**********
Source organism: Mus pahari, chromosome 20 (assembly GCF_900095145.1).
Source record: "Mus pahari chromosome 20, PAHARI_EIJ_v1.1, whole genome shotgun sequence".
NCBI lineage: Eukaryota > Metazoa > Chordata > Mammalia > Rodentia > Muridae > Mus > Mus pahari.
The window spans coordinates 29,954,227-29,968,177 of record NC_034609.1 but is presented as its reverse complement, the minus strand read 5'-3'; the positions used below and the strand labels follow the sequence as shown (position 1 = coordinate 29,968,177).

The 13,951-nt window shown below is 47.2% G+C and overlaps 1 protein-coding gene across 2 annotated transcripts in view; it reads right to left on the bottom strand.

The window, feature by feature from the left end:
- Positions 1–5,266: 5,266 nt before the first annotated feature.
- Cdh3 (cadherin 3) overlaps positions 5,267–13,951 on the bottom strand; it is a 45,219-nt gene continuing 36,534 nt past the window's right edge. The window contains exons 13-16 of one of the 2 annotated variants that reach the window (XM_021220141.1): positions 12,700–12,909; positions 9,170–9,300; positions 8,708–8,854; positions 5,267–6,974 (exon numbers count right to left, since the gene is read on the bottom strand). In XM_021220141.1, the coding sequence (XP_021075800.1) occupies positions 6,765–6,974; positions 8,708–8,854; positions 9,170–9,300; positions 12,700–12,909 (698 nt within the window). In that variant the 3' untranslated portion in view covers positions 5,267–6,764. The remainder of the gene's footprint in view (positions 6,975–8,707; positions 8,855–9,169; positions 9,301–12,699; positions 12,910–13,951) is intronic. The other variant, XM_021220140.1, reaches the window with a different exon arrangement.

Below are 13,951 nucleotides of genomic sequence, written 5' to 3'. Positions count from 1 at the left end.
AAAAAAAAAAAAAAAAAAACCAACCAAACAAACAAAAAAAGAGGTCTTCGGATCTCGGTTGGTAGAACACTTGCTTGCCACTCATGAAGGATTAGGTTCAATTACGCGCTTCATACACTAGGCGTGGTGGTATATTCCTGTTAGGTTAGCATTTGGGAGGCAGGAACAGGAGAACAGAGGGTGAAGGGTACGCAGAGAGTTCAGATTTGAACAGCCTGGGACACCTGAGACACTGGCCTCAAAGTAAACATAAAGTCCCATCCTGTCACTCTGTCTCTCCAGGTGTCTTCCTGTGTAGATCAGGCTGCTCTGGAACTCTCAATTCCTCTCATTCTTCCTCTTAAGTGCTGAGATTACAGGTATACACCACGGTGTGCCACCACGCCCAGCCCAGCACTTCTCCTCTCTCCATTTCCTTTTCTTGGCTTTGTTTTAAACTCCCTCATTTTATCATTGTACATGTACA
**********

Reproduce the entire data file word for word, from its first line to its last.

Source organism: Mus pahari, chromosome 20 (assembly GCF_900095145.1).
Source record: "Mus pahari chromosome 20, PAHARI_EIJ_v1.1, whole genome shotgun sequence".
NCBI lineage: Eukaryota > Metazoa > Chordata > Mammalia > Rodentia > Muridae > Mus > Mus pahari.
The window spans coordinates 29,954,227-29,968,177 of record NC_034609.1 but is presented as its reverse complement, the minus strand read 5'-3'; the positions used below and the strand labels follow the sequence as shown (position 1 = coordinate 29,968,177).

The 13,951-nt window shown below is 47.2% G+C and overlaps 1 protein-coding gene across 2 annotated transcripts in view; it reads right to left on the bottom strand.

The window, feature by feature from the left end:
- Positions 1–5,266: 5,266 nt before the first annotated feature.
- Cdh3 (cadherin 3) overlaps positions 5,267–13,951 on the bottom strand; it is a 45,219-nt gene continuing 36,534 nt past the window's right edge. The window contains exons 13-16 of one of the 2 annotated variants that reach the window (XM_021220141.1): positions 12,700–12,909; positions 9,170–9,300; positions 8,708–8,854; positions 5,267–6,974 (exon numbers count right to left, since the gene is read on the bottom strand). In XM_021220141.1, the coding sequence (XP_021075800.1) occupies positions 6,765–6,974; positions 8,708–8,854; positions 9,170–9,300; positions 12,700–12,909 (698 nt within the window). In that variant the 3' untranslated portion in view covers positions 5,267–6,764. The remainder of the gene's footprint in view (positions 6,975–8,707; positions 8,855–9,169; positions 9,301–12,699; positions 12,910–13,951) is intronic. The other variant, XM_021220140.1, reaches the window with a different exon arrangement.

Below are 13,951 nucleotides of genomic sequence, written 5' to 3'. Positions count from 1 at the left end.
AAAAAAAAAAAAAAAAAAACCAACCAAACAAACAAAAAAAGAGGTCTTCGGATCTCGGTTGGTAGAACACTTGCTTGCCACTCATGAAGGATTAGGTTCAATTACGCGCTTCATACACTAGGCGTGGTGGTATATTCCTGTTAGGTTAGCATTTGGGAGGCAGGAACAGGAGAACAGAGGGTGAAGGGTACGCAGAGAGTTCAGATTTGAACAGCCTGGGACACCTGAGACACTGGCCTCAAAGTAAACATAAAGTCCCATCCTGTCACTCTGTCTCTCCAGGTGTCTTCCTGTGTAGATCAGGCTGCTCTGGAACTCTCAATTCCTCTCATTCTTCCTCTTAAGTGCTGAGATTACAGGTATACACCACGGTGTGCCACCACGCCCAGCCCAGCACTTCTCCTCTCTCCATTTCCTTTTCTTGGCTTTGTTTTAAACTCCCTCATTTTATCATTGTACATGTACA